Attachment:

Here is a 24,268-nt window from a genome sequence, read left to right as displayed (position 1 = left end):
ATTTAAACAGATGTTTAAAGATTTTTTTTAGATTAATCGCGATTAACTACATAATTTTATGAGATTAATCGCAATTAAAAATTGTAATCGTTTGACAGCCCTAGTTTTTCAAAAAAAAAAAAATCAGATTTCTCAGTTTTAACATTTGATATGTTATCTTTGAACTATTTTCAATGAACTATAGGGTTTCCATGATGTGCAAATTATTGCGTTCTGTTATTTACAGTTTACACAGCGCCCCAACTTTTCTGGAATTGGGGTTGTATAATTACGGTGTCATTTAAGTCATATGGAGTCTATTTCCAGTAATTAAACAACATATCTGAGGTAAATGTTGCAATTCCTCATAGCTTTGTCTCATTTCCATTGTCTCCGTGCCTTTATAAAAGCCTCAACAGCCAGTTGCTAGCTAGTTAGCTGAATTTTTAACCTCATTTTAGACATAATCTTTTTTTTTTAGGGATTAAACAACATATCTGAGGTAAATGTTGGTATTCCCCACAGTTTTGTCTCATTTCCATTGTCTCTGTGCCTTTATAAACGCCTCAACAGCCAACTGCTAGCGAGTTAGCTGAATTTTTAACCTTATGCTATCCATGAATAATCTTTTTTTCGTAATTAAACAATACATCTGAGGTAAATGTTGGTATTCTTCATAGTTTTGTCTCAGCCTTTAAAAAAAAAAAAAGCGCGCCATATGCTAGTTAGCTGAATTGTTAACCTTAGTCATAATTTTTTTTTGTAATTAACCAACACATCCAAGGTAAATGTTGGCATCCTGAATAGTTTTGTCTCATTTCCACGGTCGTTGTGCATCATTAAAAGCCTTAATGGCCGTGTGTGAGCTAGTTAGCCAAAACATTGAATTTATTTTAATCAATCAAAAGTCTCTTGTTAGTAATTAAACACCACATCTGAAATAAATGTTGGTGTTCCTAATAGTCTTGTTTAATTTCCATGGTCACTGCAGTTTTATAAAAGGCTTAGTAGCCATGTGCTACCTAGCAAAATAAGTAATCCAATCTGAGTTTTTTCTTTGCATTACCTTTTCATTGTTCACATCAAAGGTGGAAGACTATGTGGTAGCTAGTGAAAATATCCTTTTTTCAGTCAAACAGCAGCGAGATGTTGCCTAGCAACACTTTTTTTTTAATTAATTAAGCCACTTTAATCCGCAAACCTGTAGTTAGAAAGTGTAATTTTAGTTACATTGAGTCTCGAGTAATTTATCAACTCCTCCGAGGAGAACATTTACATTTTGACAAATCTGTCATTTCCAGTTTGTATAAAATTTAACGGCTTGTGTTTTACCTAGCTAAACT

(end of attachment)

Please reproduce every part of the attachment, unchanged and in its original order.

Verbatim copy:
Here is a 24,268-nt window from a genome sequence, read left to right as displayed (position 1 = left end):
ATTTAAACAGATGTTTAAAGATTTTTTTTAGATTAATCGCGATTAACTACATAATTTTATGAGATTAATCGCAATTAAAAATTGTAATCGTTTGACAGCCCTAGTTTTTCAAAAAAAAAAAAATCAGATTTCTCAGTTTTAACATTTGATATGTTATCTTTGAACTATTTTCAATGAACTATAGGGTTTCCATGATGTGCAAATTATTGCGTTCTGTTATTTACAGTTTACACAGCGCCCCAACTTTTCTGGAATTGGGGTTGTATAATTACGGTGTCATTTAAGTCATATGGAGTCTATTTCCAGTAATTAAACAACATATCTGAGGTAAATGTTGCAATTCCTCATAGCTTTGTCTCATTTCCATTGTCTCCGTGCCTTTATAAAAGCCTCAACAGCCAGTTGCTAGCTAGTTAGCTGAATTTTTAACCTCATTTTAGACATAATCTTTTTTTTTTAGGGATTAAACAACATATCTGAGGTAAATGTTGGTATTCCCCACAGTTTTGTCTCATTTCCATTGTCTCTGTGCCTTTATAAACGCCTCAACAGCCAACTGCTAGCGAGTTAGCTGAATTTTTAACCTTATGCTATCCATGAATAATCTTTTTTTCGTAATTAAACAATACATCTGAGGTAAATGTTGGTATTCTTCATAGTTTTGTCTCAGCCTTTAAAAAAAAAAAAAGCGCGCCATATGCTAGTTAGCTGAATTGTTAACCTTAGTCATAATTTTTTTTTGTAATTAACCAACACATCCAAGGTAAATGTTGGCATCCTGAATAGTTTTGTCTCATTTCCACGGTCGTTGTGCATCATTAAAAGCCTTAATGGCCGTGTGTGAGCTAGTTAGCCAAAACATTGAATTTATTTTAATCAATCAAAAGTCTCTTGTTAGTAATTAAACACCACATCTGAAATAAATGTTGGTGTTCCTAATAGTCTTGTTTAATTTCCATGGTCACTGCAGTTTTATAAAAGGCTTAGTAGCCATGTGCTACCTAGCAAAATAAGTAATCCAATCTGAGTTTTTTCTTTGCATTACCTTTTCATTGTTCACATCAAAGGTGGAAGACTATGTGGTAGCTAGTGAAAATATCCTTTTTTCAGTCAAACAGCAGCGAGATGTTGCCTAGCAACACTTTTTTTTTAATTAATTAAGCCACTTTAATCCGCAAACCTGTAGTTAGAAAGTGTAATTTTAGTTACATTGAGTCTCGAGTAATTTATCAACTCCTCCGAGGAGAACATTTACATTTTGACAAATCTGTCATTTCCAGTTTGTATAAAATTTAACGGCTTGTGTTTTACCTAGCTAAACT